The concept of a job today is vastly different from that of 20 years ago. The pace of change in organisations, in technology and in access to global markets is forcing every business to re-examine what they do and how they do it.
How does this affect those who are making career decisions in this changing world?
Over the last 10 years I have had contact with many individuals searching for their place in the working world. For many, a growing sense of dissatisfaction with their work, or a general feeling that things aren’t as they should be, has left them with two questions to answer – Why am I here? and What would I really love to do for a job?
The biggest obstacle to answering these questions is tied up in the concept of ’my perfect job’. This goes closely with other unhelpful concepts such as ‘my perfect partner’ and ’my perfect life’.
There is plenty of mystique around the perfect job or ideal client. Time and again I’ve heard people say that it will just “come to them” or they will “know it when they see it”. If you are hanging out for the perfect job or client, there’s a pretty good chance you are closing your mind to several fruitful opportunities. We set ourselves up for failure with expectations that the answer will come to us, or that a job needs to be perfect.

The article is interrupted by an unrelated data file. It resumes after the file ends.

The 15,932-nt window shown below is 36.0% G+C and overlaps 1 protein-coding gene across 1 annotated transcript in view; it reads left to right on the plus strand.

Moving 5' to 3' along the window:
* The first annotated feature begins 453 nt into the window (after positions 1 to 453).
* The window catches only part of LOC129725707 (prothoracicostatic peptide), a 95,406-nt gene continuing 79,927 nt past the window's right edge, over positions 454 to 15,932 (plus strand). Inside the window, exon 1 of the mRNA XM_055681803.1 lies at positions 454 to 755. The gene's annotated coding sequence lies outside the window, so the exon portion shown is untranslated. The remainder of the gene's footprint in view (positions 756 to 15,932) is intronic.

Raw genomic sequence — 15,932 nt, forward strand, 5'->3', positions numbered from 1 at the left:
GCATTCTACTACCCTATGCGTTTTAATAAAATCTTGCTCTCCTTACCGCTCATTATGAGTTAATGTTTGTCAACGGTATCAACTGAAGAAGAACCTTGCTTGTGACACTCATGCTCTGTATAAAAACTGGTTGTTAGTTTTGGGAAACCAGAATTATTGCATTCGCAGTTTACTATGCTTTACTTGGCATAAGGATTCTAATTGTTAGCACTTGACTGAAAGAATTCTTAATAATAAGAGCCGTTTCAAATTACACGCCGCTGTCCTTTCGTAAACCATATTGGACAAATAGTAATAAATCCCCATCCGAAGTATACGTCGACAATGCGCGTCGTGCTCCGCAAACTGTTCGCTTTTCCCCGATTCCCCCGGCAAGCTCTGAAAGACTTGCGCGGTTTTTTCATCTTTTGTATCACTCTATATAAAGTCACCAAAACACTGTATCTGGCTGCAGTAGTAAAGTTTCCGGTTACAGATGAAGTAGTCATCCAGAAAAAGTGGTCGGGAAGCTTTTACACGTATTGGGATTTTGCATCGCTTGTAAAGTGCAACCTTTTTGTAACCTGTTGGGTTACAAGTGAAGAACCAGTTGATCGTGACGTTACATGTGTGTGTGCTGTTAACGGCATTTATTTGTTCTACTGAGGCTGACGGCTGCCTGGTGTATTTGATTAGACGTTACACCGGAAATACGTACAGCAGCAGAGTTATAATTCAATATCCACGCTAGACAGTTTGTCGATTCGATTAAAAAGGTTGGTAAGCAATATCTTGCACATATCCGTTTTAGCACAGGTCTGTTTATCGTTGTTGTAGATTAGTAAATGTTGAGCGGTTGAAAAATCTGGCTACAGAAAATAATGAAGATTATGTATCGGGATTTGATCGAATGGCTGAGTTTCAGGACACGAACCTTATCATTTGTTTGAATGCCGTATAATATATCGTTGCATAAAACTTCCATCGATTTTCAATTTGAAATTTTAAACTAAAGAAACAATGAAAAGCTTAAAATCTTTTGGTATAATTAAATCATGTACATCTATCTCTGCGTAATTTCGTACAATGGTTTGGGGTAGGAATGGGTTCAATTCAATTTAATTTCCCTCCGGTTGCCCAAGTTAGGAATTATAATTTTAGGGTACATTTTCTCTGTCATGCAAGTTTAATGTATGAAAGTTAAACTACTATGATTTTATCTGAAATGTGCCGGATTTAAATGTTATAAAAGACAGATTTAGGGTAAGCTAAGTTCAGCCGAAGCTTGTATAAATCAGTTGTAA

The truth is there is rarely a single outcome in the search for ideal work. A career is only a part of a lifestyle and a lifestyle encompasses all aspects of our life. Those who consider their career in isolation from the rest of their lives can end up making career decisions that don’t work out.
Want more articles like this? Check out the choosing a career section.
How to make career decisions that work for you
A clearly structured process will help you to define the parameters of work that are important for you, rather than specific jobs.
- preferred industries
- work type (full or part time etc)
- working hours
- level of autonomy or team work
- desired income
- skills you want to use
Once you are clear on your parameters, perhaps you have even prioitised them based on their importance to you, you can then evaluate your career options against them.
With this approach, the weight of expectation is lifted and the burden of finding the one and only right answer is gone. You have the freedom to consider a large number of roles knowing that you will make a choice based on your personal criteria.
At the end of the day, career decisions are about making choices and not about finding right and wrong answers. Embrace the un-perfectness of the process, give yourself parameters, and put the power of choice firmly in your hands.